By Thomas Gryta
Verizon Communications Inc. (VZ) and two labor unions have agreed to federal mediation as they attempt to reach a contract covering about 45,000 wireline workers at the telecom heavyweight.
The move comes after almost a year of unsuccessful talks and volatile public statements from the parties. Last week, Verizon rejected the union's request to take the talks to mediation and instead insisted that the issues could be solved at the bargaining table.
The Communications Workers of America and the International Brotherhood of Electrical Workers represent workers in Verizon's wireline division from New England to Virginia.
Under the agreement, the future negotiations will be conducted under the Federal Mediation and Conciliation Service, an independent government agency. The talks will occur under Agency Director George Cohen and Director of Mediation Services John Pinto, beginning on Wednesday in Washington, D.C.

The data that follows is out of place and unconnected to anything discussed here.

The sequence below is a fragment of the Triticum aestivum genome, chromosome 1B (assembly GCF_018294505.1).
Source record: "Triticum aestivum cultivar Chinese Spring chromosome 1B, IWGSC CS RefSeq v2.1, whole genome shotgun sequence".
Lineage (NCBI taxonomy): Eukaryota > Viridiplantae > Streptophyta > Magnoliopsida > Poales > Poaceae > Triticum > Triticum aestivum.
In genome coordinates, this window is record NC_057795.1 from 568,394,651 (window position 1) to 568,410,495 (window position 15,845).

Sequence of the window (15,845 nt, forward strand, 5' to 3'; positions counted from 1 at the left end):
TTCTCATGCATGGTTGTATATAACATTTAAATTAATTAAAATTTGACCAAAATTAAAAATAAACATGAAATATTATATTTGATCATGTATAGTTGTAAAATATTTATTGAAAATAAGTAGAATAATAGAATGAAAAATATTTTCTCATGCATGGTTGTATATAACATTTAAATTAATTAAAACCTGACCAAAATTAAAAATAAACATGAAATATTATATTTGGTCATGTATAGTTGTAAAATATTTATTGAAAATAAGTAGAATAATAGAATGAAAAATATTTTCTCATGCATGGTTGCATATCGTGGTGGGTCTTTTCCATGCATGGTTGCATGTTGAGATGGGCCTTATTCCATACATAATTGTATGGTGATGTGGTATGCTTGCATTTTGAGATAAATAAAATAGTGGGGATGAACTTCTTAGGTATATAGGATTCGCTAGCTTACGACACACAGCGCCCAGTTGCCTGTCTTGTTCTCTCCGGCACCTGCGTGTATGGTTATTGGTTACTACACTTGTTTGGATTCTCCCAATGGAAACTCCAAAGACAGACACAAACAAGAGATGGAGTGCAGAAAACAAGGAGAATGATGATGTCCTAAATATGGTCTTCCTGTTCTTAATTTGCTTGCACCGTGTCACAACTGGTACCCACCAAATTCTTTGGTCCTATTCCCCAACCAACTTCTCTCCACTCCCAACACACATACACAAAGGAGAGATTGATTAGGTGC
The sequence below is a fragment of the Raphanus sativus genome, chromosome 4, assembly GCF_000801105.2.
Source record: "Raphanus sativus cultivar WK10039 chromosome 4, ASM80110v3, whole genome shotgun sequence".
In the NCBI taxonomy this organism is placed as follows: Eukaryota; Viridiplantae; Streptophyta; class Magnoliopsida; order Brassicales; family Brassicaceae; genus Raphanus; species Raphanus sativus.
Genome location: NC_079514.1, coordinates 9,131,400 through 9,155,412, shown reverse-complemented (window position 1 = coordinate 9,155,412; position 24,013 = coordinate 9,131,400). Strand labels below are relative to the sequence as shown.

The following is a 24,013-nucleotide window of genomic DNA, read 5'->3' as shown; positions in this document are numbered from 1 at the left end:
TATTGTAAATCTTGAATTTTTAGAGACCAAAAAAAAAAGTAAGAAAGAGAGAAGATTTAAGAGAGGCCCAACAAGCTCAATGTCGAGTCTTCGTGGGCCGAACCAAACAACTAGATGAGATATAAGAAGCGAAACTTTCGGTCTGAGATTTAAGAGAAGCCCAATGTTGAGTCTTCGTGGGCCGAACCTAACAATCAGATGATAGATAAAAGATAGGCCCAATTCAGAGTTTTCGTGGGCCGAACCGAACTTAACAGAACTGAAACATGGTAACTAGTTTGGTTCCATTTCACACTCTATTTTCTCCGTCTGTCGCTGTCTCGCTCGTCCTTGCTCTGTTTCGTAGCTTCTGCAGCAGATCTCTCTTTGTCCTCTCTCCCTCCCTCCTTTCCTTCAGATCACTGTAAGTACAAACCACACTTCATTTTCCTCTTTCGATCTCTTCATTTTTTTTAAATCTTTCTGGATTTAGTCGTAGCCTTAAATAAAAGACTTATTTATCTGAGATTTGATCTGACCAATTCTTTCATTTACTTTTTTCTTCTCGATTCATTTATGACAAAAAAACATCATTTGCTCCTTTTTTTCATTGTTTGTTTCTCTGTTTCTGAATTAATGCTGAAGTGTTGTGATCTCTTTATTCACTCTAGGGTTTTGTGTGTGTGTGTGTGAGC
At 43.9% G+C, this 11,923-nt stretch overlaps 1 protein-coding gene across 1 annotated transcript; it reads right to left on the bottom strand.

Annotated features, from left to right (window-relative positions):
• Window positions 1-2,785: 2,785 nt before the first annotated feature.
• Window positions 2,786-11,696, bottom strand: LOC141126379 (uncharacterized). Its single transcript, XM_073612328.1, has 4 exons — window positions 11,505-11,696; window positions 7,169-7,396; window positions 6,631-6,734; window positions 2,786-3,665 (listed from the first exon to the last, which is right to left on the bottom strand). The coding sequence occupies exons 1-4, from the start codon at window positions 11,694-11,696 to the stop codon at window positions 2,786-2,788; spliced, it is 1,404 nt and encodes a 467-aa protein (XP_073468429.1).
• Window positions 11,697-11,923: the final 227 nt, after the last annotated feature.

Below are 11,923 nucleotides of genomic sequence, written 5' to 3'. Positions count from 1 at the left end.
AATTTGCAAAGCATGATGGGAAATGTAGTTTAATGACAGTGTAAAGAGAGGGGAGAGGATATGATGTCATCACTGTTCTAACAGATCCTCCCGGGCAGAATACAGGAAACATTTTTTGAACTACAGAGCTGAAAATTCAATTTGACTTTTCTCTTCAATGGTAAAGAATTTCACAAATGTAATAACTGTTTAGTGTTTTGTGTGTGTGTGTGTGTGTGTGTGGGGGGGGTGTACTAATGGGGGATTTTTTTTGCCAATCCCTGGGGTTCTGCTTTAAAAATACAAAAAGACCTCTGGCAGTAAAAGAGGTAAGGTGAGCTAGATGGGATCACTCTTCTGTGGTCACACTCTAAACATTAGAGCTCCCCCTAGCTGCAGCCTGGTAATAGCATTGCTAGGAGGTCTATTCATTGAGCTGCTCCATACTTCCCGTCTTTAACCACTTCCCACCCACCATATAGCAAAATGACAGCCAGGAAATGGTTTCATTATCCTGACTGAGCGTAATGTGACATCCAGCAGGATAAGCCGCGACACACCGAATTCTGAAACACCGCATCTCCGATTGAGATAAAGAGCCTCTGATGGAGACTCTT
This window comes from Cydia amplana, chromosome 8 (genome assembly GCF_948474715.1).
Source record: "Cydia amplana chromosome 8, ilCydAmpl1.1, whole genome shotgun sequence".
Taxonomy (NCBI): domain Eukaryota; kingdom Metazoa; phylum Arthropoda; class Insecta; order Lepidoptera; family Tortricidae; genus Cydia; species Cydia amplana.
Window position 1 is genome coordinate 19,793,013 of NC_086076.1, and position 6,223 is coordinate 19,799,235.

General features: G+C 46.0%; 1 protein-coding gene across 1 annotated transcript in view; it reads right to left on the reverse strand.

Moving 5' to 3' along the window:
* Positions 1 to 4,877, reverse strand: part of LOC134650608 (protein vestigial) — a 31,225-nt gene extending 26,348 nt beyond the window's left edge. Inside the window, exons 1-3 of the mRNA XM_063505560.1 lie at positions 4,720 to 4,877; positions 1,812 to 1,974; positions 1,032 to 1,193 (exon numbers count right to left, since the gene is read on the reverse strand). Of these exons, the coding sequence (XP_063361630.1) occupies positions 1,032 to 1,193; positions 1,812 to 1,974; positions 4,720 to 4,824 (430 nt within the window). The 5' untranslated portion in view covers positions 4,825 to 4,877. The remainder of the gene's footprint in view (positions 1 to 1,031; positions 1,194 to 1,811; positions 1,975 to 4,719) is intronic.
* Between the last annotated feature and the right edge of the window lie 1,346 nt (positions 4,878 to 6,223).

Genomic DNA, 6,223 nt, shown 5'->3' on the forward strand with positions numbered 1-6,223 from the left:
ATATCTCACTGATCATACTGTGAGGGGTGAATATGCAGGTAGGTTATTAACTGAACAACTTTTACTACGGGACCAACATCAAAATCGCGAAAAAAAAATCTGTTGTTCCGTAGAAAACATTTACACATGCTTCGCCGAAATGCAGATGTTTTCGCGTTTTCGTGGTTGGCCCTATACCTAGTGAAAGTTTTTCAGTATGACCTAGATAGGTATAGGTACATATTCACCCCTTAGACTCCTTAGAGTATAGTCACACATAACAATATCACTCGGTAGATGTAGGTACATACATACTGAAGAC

The company, the unions and agency have all agreed to not make public comments on the schedule or status of talks "until further notice," according to an FMCS statement. A Verizon spokesman declined to comment, citing that agreement. A CWA spokeswoman also declined to comment.
The workers involved have been working under their previous contract since last August, when the company's pursuit of benefit cuts led to a 15-day strike. The company is seeking concessions on pensions, health care and job security. It has said such moves are needed to offset declining sales in its traditional wireline business.
In general, the telecom carriers have seen their wireline businesses deteriorate as consumers depend more heavily on mobile devices and switch off their traditional land-based home phones. AT&T (T) is also in the midst of contract negotiations with more than 40,000 wireline workers.
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